A Flower for Leourn

A Flower for Leourn

From Chicken Soup for the Soul: Create Your Best Future

A Flower for Leourn

We can do no great things, only small things with great love.

~Mother Teresa

We were out to change the world. This was our time, our senior year. My best friend Beth and I had big dreams and big hopes for our last year at high school. We were ready for a miracle we knew we would see. With great anticipation, we started the year with my senior quote in mind: “But God and I have big dreams, and with big dreams you can’t give up, you have to keep pressing on.”

I would like to say that I was the first to notice her, but in my world of “big dreams,” this one small, quiet freshman did not appear on my radar. My sensitive best friend Beth was the first to notice her.

“Kristi, did you see the girl standing by us in the lunch line? She looks so lost, so out of place,” Beth said to me. We had heard of a family that had just moved to our town from Cambodia. We knew there was supposed to be a new girl at school from that family, but we had yet to meet her . . . until now.

Leourn was a small, dark-haired beauty. She was thrust into a new country where she struggled with the little English she knew, and it made it very hard for her to get to know people in our small town. She was starting her freshman year and was trying her best to blend in without attracting any attention.

We watched in the lunchroom at our “Senior Table.” This table was reserved for our senior sport jock friends, and no one else. Leourn would get her lunch tray with the rest of the students, but she always kept her head down with her eyes focused on the floor. She would then head to the only table of girls she recognized. Unfortunately, it was the table for the most popular girls in the freshman class. Every single day, Leourn would sit at the very edge of her seat and eat as fast as she could. She kept her eyes fixed on her food and we never, ever saw her look up. We would watch in dismay at the interaction of the other girls at her table. They would make gestures to one another and laugh at Leourn while she ate.

As we paid attention over the next week, we never heard anyone so much as say “Hi” to Leourn.

We watched as Leourn walked, with her head always down, through the halls of a high school where most didn’t even acknowledge her existence. She was a girl invisible.

Beth and I prayed and talked — what could we do to help Leourn? With love and faith, we decided to try our hardest to let one lonely girl know that there were people who knew she existed and, more importantly, that there was a God who knew and loved her.

As the weeks and months passed, Beth and I made an effort to let Leourn know that we cared. We sat with Leourn at the freshman girls’ table. The other freshman girls tried to let us in on the joke that “nobody talks to Leourn.” Their lofty glances and laughs were met with death stares from two upperclassmen.

We sought out Leourn in the halls and said “Hi” and tried to continue to engage her in conversation. I would like to say that, at this point, Leourn responded to us with smiles and small talk. But she didn’t — Leourn still kept her head down and responded very little. We were okay with that, because we knew that God wanted us to keep trying to spend time with Leourn, regardless of her response.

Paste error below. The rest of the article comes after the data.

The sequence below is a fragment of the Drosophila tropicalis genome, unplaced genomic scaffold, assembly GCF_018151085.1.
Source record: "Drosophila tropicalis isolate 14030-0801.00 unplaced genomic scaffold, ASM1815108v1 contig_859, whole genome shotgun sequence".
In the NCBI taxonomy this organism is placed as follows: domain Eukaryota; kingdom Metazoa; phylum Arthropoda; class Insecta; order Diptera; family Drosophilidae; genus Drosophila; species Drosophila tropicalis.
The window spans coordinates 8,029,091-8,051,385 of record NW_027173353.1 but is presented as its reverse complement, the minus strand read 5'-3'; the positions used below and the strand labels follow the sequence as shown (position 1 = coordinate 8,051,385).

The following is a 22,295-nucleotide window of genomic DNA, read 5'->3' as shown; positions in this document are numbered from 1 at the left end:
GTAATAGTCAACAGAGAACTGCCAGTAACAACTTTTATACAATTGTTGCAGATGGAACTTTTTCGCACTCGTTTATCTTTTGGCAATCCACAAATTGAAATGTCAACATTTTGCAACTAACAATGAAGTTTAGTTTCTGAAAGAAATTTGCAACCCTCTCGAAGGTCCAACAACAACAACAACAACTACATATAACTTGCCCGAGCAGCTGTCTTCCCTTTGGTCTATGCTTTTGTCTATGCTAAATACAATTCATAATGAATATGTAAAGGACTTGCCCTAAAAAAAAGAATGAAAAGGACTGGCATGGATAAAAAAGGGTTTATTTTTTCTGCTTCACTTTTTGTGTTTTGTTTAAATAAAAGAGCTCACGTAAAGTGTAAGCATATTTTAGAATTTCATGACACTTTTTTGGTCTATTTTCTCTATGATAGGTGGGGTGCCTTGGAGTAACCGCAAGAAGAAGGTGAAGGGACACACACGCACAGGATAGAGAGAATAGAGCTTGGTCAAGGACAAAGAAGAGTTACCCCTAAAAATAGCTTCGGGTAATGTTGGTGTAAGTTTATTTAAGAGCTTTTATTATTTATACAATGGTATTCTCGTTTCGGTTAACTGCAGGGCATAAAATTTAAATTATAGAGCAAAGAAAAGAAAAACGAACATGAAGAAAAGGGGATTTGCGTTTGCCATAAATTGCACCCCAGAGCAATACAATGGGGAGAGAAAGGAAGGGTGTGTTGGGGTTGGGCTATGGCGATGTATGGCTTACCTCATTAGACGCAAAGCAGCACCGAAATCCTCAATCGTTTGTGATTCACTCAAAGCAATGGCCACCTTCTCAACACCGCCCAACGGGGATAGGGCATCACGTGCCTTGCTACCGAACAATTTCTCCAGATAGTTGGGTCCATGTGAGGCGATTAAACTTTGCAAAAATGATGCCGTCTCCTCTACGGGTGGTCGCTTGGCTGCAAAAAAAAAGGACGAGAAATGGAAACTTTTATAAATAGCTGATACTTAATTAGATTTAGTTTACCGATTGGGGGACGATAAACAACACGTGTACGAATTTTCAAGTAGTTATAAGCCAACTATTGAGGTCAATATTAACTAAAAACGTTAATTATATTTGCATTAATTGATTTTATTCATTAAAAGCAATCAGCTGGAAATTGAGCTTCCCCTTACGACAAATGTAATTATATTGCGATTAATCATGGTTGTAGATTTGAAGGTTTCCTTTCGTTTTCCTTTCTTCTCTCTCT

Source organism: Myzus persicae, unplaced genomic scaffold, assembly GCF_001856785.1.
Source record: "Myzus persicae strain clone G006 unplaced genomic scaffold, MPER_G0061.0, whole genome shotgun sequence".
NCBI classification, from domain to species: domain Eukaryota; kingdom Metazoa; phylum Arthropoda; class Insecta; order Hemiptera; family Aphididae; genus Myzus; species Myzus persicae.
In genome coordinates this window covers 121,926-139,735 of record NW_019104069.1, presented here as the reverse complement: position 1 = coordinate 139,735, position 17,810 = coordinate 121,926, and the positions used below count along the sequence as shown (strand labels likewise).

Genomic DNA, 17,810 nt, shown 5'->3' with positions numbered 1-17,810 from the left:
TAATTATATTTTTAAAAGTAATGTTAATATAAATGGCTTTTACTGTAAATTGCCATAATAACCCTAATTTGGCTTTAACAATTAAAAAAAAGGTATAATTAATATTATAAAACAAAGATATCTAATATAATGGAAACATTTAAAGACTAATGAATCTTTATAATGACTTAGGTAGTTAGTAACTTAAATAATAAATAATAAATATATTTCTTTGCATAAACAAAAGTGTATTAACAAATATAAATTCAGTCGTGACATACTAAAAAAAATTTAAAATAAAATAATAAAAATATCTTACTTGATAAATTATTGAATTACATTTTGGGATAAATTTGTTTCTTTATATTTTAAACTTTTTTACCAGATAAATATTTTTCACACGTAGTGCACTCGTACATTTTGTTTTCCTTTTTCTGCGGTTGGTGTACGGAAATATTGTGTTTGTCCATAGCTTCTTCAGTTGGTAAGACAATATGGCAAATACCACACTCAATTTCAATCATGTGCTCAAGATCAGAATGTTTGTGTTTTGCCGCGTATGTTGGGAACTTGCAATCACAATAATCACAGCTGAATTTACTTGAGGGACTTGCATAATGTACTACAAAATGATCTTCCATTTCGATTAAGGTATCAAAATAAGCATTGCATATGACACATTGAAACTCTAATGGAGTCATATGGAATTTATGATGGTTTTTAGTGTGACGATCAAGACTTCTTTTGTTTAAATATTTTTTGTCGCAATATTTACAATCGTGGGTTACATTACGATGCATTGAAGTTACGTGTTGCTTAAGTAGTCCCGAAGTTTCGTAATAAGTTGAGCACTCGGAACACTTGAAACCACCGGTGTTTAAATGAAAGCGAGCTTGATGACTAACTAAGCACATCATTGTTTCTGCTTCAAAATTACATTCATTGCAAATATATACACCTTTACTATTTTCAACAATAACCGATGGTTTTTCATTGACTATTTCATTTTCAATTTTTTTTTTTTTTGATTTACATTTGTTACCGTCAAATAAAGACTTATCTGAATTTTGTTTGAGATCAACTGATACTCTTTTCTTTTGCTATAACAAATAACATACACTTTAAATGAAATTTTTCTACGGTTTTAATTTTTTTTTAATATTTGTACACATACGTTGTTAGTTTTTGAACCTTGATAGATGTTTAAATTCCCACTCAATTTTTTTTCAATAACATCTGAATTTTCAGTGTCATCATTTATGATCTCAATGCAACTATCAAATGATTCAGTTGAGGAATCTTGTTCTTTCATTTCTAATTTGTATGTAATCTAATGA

When February rolled around, our school sold carnations that we could send to one another for Valentine’s Day. I immediately thought of Leourn and decided I would send her a flower for the holiday. When I thought about what to write, it occurred to me that keeping it simple would be the best for someone just learning our language and customs.

So I just simply wrote:

Happy Valentine’s Day, Leourn—

I want you to know how much God loves you.

Your friend, Kristi

I will never forget that Valentine’s Day.

For the first time, Leourn was the one who sought me out. She found me in the hall with the carnation clutched tightly in her hands. Then she did something amazing. She looked up.

She actually took her eyes off the floor, looked up at me with beautiful beaming eyes, and in a low choked whisper said two words: “Thank You.”

It was a life-changing moment for me.

You see, Beth and I were out to change the world, but instead God was changing me. I learned that I may never be president, be famous, or have a million dollars to my name. But I learned that what Christ wanted from me was for me to love Him with all my heart and all my soul so that I could spread that love to everyone around me — one flower at a time.

It’s like walking out to a pond and throwing in one tiny pebble. Though that pebble is incredibly small compared to the pond, it still creates ripples that affect the water around it. As I learned my senior year, every word that comes from our mouths and every action we carry out affects the people around us, whether we realize it or not.

We ended our senior year not knowing how many people’s lives we touched. However, Beth and I knew that our two lives were changed. Leourn went on to graduate from our small high school three years after us, and I went back for her graduation. As Leourn walked out of the gymnasium after the ceremony, I gave her a big hug and told her congratulations. As she looked up at me, the tears streamed down her face. I asked her if the tears were happy ones or sad ones, and she said they were both. I gave her another hug before she walked off into the crowd.

As I look back, I hope in my own small way that we helped to make her first year in a new country easier, and that we brought a little light into her world.

~Kristi Powers

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